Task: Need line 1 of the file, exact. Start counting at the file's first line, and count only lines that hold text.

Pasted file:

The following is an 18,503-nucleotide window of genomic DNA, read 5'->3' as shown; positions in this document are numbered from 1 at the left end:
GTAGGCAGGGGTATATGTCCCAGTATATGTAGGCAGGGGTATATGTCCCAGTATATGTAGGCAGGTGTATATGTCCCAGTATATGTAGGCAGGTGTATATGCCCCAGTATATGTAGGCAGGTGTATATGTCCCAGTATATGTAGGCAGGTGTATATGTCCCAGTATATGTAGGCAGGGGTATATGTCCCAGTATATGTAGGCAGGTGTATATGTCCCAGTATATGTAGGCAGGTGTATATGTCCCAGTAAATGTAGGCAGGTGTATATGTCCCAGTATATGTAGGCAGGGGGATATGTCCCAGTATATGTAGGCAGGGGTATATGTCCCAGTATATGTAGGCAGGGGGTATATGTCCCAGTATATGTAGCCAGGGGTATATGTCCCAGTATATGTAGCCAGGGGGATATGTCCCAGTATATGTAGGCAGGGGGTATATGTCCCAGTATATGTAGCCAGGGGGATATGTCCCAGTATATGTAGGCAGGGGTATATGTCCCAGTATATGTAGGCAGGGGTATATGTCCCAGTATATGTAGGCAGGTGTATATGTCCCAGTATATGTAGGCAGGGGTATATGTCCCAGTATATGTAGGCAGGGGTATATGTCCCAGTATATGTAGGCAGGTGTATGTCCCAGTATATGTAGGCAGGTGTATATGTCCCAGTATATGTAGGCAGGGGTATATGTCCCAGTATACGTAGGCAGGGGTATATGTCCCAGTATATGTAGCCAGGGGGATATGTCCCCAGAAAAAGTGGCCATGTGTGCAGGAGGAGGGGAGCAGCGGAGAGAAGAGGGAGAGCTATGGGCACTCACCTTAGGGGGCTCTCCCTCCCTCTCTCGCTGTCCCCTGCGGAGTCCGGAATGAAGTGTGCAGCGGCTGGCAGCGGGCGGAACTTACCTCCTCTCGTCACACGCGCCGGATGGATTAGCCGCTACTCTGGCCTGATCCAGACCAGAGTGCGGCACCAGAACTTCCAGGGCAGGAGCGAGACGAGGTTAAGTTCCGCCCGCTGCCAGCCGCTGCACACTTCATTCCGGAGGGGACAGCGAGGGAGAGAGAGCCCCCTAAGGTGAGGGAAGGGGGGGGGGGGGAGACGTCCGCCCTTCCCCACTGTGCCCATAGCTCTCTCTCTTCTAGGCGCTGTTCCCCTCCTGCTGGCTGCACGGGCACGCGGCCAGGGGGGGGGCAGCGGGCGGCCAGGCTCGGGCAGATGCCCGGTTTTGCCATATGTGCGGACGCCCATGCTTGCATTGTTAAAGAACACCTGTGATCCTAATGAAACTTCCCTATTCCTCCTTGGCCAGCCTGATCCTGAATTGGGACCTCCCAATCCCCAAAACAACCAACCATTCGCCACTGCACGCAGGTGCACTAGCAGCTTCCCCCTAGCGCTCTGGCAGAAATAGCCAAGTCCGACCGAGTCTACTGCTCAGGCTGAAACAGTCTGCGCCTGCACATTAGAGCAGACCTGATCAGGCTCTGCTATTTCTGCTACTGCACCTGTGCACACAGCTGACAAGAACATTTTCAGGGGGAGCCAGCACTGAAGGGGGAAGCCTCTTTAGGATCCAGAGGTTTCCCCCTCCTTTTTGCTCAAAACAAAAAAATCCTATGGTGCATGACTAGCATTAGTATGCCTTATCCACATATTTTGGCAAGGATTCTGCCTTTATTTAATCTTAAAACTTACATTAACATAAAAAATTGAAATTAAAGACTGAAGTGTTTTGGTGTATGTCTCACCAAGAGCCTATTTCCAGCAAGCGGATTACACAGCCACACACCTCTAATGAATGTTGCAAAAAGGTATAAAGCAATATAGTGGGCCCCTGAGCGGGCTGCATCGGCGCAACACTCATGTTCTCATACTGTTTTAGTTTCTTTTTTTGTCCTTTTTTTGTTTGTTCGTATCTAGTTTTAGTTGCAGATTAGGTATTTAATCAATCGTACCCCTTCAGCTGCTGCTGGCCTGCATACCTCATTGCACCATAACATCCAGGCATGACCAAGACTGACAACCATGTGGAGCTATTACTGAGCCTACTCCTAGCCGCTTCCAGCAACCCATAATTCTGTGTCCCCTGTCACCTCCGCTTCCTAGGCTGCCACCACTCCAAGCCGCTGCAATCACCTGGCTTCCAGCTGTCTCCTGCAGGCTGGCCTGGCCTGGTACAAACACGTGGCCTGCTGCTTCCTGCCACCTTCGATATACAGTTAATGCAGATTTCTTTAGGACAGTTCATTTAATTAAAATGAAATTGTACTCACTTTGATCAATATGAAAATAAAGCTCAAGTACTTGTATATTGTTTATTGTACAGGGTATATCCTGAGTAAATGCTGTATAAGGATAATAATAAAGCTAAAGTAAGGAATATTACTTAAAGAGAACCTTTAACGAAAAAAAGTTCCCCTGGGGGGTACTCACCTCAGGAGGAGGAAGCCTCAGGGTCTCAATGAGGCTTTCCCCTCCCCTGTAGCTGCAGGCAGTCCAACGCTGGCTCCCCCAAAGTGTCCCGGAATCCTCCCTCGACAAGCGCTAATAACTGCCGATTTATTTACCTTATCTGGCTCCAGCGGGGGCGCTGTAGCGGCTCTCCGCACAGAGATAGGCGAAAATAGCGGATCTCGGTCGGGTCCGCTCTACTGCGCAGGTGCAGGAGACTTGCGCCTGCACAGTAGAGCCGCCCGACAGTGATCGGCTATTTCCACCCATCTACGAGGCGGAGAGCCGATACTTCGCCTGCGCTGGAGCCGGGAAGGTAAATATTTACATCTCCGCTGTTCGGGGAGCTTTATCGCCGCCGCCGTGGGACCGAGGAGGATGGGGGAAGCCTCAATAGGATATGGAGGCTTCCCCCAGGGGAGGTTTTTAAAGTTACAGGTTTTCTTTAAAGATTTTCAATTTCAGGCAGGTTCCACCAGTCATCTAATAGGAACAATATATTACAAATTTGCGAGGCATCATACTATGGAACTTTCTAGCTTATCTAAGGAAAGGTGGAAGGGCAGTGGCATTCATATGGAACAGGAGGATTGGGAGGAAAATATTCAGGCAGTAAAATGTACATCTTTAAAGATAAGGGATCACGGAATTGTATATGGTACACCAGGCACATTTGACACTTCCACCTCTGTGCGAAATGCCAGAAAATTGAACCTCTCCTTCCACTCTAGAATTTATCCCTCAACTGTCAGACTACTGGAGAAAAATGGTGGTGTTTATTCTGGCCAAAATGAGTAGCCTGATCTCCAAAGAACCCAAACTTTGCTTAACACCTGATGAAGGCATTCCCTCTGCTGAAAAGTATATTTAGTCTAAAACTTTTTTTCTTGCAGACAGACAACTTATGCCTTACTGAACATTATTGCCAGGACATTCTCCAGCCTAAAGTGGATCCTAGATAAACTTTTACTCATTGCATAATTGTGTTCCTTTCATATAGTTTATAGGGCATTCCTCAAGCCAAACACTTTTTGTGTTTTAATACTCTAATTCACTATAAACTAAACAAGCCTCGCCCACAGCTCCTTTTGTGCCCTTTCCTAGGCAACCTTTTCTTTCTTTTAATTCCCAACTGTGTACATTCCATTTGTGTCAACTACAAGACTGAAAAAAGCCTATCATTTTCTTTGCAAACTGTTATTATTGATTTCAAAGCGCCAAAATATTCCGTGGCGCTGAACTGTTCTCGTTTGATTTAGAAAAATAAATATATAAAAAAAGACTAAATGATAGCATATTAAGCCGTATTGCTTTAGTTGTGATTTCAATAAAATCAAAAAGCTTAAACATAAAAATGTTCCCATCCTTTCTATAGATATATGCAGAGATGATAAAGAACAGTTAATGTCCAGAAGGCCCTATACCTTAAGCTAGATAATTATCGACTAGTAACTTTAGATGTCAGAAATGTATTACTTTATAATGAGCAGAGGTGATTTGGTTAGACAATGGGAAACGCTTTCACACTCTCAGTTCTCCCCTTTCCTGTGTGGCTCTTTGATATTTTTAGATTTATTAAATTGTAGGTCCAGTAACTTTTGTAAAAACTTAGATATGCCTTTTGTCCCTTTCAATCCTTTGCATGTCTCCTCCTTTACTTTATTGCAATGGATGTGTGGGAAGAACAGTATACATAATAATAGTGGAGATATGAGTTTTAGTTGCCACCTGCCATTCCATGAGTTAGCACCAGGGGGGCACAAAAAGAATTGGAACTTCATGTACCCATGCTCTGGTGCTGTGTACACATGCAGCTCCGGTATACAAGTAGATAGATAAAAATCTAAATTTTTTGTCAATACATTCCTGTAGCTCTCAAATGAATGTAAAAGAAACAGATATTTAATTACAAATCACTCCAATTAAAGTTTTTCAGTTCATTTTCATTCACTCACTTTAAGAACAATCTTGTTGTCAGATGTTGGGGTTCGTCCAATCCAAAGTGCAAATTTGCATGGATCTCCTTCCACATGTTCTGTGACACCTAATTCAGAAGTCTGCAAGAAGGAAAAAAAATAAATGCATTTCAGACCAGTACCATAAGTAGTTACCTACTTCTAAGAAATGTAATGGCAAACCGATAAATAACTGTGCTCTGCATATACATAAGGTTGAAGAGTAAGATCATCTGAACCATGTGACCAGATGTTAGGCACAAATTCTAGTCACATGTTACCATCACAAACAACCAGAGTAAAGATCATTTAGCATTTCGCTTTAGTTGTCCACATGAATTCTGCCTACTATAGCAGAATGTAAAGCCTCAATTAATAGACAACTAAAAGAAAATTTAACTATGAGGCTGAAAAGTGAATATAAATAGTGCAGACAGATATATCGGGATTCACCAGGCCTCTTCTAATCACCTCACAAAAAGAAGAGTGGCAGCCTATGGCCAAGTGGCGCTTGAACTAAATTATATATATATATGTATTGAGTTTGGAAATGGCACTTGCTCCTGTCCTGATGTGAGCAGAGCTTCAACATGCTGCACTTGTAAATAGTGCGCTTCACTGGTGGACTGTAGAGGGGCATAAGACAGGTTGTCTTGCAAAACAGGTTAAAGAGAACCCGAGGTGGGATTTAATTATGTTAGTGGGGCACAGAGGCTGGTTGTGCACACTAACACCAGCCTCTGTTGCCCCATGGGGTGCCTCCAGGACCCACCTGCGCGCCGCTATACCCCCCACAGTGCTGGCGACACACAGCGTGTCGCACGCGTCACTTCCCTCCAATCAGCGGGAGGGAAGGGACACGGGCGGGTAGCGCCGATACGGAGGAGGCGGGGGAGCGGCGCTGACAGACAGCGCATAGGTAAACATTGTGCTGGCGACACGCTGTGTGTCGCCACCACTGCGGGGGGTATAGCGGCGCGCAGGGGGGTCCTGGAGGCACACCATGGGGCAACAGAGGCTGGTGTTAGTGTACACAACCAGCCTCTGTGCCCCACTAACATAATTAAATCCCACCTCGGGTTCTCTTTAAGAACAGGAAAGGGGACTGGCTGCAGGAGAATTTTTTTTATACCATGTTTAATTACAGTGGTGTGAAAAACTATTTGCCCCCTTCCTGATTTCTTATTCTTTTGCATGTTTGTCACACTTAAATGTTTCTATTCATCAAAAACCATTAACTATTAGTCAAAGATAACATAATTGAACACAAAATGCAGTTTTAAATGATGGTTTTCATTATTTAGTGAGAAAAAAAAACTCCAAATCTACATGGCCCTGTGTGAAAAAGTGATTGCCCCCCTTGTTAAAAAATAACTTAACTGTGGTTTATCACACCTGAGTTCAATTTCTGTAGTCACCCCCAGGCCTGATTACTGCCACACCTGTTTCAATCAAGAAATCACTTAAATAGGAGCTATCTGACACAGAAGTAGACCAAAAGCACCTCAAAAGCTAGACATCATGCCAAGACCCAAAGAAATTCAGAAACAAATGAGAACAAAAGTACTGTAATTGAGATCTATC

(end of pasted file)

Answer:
The following is an 18,503-nucleotide window of genomic DNA, read 5'->3' as shown; positions in this document are numbered from 1 at the left end: